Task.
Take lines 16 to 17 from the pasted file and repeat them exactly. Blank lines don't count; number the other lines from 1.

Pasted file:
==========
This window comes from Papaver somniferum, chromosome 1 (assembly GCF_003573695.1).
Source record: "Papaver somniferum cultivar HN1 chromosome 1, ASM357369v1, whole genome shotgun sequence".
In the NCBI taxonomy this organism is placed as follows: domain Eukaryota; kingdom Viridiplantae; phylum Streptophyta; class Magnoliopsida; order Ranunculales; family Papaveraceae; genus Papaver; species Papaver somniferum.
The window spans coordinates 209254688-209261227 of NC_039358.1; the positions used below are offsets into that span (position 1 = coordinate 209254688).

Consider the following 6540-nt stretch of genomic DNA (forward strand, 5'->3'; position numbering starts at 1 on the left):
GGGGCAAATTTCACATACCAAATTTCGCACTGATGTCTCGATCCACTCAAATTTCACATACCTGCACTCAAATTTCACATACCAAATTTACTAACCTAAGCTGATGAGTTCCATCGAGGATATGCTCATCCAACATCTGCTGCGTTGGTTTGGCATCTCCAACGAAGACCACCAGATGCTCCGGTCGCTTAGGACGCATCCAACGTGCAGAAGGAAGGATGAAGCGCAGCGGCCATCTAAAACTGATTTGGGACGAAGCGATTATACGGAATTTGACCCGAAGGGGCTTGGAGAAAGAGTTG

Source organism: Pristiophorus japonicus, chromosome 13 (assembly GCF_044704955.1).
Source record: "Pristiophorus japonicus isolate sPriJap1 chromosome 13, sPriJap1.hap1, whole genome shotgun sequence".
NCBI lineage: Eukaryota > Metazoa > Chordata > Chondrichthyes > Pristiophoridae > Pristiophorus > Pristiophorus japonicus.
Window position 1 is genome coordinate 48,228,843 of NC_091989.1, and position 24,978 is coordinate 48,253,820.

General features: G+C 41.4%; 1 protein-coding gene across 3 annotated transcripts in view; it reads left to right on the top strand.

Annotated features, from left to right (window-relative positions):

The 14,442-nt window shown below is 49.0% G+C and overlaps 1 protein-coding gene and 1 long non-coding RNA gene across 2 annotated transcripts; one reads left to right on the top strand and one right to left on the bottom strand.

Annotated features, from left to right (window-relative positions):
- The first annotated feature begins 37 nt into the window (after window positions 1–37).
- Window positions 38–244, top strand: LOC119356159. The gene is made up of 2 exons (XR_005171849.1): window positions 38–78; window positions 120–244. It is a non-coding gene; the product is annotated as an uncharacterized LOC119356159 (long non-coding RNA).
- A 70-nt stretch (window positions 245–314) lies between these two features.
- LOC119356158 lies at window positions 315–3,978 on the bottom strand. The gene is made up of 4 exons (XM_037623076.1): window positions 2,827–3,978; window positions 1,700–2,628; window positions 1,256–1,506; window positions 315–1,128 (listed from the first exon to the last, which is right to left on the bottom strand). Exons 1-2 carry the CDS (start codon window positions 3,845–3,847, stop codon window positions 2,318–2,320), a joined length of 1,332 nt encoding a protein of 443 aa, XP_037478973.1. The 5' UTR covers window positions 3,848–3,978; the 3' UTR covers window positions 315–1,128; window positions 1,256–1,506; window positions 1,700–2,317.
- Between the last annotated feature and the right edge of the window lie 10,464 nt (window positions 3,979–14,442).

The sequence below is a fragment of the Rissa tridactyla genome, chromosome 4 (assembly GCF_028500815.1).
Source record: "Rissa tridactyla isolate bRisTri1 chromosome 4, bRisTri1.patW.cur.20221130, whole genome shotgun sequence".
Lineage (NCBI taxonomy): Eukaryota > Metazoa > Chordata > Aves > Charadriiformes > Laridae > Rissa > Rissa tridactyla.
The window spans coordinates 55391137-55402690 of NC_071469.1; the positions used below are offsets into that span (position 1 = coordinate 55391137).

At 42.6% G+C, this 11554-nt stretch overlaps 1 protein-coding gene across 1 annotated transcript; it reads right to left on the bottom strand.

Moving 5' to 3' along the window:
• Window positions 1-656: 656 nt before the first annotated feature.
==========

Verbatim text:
- Window positions 38–244, top strand: LOC119356159. The gene is made up of 2 exons (XR_005171849.1): window positions 38–78; window positions 120–244. It is a non-coding gene; the product is annotated as an uncharacterized LOC119356159 (long non-coding RNA).
- A 70-nt stretch (window positions 245–314) lies between these two features.